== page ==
Human Nature

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Human Nature

Human nature, its essence, origin, and realization have long been controversial issues that involved ardent discussions. Nowadays there is also a plurality of theories and opinions concerning this concept. The purpose of this paper is to analyze the different theories of human nature, as well as to provide an eclectic reasoned conclusion as for what this concept constitutes, and what characteristics it comprises.

Jean-Paul Sartre views human nature as potentially free. Moreover, he asserted the idea of “nothingness” as a central concept in this discussion highlighting the multitude of possibilities. It is important to elucidate that Sartre’s “nothingness” is not a vacuum emptiness, on the contrary, the idea is indefiniteness, incompleteness, infiniteness. It means that a person constantly faces a number of choices, and reveals his/her nature, both positive and negative, in them (Kupperman, 2010:155). Though the philosopher’s theory is not associated with determinism, Sartre appears to be quite fatalistic in stating that it is impossible to escape from freedom, but at the same time what he means is that a person is completely unpredictable in his/her behavior. However, Sartre also indicates certain human preferences that often predetermine the respective choices, and thus he also asserts that human behavior can often be predictable. Still, there is a point when a person can make the so-called “existential choice”, which is made sensibly and intentionally by a person in certain circumstances. By stating this, it is clear that Sartre completely rejects the element of unconscious influence on the choices that people make. In order to understand Sartre’s view of human identity, it is reasonable to account for his asserti...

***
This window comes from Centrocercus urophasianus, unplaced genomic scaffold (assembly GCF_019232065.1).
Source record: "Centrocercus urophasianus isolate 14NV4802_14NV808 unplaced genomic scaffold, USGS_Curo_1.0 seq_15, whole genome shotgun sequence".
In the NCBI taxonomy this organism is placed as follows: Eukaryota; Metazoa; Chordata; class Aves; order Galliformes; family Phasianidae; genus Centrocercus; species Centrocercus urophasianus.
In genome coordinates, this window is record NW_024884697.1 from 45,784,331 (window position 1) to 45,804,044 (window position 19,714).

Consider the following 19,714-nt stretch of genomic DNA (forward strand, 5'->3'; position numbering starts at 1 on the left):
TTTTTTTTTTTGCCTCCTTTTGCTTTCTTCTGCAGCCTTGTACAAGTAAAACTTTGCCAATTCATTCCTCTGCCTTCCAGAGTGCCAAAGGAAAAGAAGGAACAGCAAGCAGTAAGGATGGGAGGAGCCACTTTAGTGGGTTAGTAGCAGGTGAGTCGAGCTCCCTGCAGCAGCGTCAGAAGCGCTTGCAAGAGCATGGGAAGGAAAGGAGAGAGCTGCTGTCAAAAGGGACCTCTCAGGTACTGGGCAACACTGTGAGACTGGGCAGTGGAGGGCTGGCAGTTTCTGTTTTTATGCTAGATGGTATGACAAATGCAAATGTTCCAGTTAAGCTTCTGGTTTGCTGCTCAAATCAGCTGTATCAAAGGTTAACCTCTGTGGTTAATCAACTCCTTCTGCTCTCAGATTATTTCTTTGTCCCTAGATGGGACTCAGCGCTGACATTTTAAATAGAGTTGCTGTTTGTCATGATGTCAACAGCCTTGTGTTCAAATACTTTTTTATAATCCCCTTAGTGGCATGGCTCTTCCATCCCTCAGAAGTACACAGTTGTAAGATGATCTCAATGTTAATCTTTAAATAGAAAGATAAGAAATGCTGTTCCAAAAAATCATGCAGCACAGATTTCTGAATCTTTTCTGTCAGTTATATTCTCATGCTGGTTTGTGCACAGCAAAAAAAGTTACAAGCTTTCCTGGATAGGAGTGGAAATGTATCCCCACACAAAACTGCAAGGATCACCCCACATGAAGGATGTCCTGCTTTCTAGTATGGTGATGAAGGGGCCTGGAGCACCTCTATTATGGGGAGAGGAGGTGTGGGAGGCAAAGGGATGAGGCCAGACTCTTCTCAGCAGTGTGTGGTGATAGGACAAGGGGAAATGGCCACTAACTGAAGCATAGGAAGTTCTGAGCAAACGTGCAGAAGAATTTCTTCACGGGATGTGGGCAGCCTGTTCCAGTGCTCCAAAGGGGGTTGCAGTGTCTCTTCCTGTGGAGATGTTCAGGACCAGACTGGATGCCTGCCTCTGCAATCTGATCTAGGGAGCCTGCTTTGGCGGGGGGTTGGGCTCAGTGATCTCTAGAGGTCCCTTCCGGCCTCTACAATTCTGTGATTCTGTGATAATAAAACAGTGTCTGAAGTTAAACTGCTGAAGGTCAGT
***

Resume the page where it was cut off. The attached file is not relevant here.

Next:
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...he need to recognize and find harmony between body, mind, and soul; the essence of human life; the definition and role of immorality and dignity, etc. in which human nature is revealed. Research in this area would be able not only to expand the boundaries of the contemporary understanding of the concept of human nature, and reveal new opportunities for the development of its constructive representations, or alteration of the destructive ones.

Works Cited

Caro, A.D. Grounding the Nietzsche Rhetoric of Earth. Walter de Gruyter, 2004.

Hobbes, T. The Treatise on Human Nature and that on Liberty and Necessity, 1812.

Kline, T.C. Virtue, Nature, and Moral Agency in the Xunzi, 2000.

Kupperman, J. Joel. Theories of Human Nature. Hackett Publishing, 2010.

Nietzsche, F.W. Human, All Too Human I: A Book for Free Spirits. Stanford University Press, 2000.
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